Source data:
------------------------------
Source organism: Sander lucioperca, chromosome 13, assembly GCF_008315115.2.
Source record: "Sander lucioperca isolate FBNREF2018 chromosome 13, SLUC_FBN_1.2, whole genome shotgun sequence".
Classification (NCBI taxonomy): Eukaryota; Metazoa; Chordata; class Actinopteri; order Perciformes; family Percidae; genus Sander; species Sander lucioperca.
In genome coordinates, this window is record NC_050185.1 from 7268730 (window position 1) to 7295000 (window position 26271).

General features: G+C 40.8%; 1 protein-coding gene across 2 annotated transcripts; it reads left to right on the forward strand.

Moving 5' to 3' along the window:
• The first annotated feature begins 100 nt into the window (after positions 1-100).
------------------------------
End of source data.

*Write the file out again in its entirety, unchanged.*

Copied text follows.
Source organism: Sander lucioperca, chromosome 13, assembly GCF_008315115.2.
Source record: "Sander lucioperca isolate FBNREF2018 chromosome 13, SLUC_FBN_1.2, whole genome shotgun sequence".
Classification (NCBI taxonomy): Eukaryota; Metazoa; Chordata; class Actinopteri; order Perciformes; family Percidae; genus Sander; species Sander lucioperca.
In genome coordinates, this window is record NC_050185.1 from 7268730 (window position 1) to 7295000 (window position 26271).

General features: G+C 40.8%; 1 protein-coding gene across 2 annotated transcripts; it reads left to right on the forward strand.

Moving 5' to 3' along the window:
• The first annotated feature begins 100 nt into the window (after positions 1-100).